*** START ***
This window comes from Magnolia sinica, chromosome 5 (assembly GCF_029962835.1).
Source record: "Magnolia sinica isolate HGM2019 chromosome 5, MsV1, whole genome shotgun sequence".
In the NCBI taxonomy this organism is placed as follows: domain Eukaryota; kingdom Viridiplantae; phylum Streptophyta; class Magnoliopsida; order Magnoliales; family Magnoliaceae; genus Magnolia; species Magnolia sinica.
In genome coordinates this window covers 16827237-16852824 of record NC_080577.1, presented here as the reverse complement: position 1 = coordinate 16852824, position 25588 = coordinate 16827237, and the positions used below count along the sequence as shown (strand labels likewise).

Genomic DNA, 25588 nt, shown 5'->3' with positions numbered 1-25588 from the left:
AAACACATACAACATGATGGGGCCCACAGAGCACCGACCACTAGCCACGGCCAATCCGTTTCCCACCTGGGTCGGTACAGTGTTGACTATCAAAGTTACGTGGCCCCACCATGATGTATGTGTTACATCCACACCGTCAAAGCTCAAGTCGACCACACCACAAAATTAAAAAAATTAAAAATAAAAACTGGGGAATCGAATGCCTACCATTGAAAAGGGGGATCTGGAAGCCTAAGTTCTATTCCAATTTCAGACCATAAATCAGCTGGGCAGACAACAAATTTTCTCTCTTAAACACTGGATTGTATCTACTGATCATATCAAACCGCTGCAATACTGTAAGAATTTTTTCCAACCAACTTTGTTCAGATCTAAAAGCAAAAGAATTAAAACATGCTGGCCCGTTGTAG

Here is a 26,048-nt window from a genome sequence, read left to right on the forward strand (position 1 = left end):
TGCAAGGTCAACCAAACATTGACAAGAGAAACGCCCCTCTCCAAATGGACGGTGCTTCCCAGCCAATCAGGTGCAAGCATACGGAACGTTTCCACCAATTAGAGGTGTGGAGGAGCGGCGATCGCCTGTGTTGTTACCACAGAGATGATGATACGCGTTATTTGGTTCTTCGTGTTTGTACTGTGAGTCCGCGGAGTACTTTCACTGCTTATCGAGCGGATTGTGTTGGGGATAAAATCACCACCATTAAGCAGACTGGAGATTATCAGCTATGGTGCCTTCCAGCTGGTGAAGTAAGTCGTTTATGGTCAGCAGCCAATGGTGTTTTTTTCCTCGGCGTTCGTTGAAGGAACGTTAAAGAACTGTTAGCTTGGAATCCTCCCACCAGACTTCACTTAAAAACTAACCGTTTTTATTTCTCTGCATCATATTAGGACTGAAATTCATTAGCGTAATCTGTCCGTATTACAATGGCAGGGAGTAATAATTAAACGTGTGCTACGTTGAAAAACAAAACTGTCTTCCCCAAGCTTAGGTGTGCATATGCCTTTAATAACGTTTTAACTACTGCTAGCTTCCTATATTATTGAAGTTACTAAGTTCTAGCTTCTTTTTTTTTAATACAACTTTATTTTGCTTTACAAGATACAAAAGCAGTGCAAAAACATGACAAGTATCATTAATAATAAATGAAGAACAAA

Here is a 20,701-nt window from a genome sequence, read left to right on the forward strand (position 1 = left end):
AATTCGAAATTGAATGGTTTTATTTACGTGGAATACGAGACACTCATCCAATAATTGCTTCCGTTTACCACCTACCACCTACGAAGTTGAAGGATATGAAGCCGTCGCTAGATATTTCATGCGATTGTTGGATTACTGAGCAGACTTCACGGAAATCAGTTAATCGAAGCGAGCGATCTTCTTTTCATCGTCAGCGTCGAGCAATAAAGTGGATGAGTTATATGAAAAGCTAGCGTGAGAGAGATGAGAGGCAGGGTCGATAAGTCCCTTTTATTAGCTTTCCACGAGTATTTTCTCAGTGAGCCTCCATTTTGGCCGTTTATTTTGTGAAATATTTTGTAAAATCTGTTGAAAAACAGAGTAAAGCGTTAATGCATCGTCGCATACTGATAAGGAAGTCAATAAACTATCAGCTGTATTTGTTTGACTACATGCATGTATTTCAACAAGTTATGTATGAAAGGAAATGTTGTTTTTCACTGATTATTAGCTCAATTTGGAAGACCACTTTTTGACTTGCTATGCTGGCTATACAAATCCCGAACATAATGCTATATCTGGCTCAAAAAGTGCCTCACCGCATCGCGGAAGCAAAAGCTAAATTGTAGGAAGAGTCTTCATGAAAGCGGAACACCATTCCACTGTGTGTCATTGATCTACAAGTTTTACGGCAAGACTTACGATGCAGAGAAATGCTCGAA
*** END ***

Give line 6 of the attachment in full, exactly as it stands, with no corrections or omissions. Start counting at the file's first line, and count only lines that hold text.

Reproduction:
AAACACATACAACATGATGGGGCCCACAGAGCACCGACCACTAGCCACGGCCAATCCGTTTCCCACCTGGGTCGGTACAGTGTTGACTATCAAAGTTACGTGGCCCCACCATGATGTATGTGTTACATCCACACCGTCAAAGCTCAAGTCGACCACACCACAAAATTAAAAAAATTAAAAATAAAAACTGGGGAATCGAATGCCTACCATTGAAAAGGGGGATCTGGAAGCCTAAGTTCTATTCCAATTTCAGACCATAAATCAGCTGGGCAGACAACAAATTTTCTCTCTTAAACACTGGATTGTATCTACTGATCATATCAAACCGCTGCAATACTGTAAGAATTTTTTCCAACCAACTTTGTTCAGATCTAAAAGCAAAAGAATTAAAACATGCTGGCCCGTTGTAG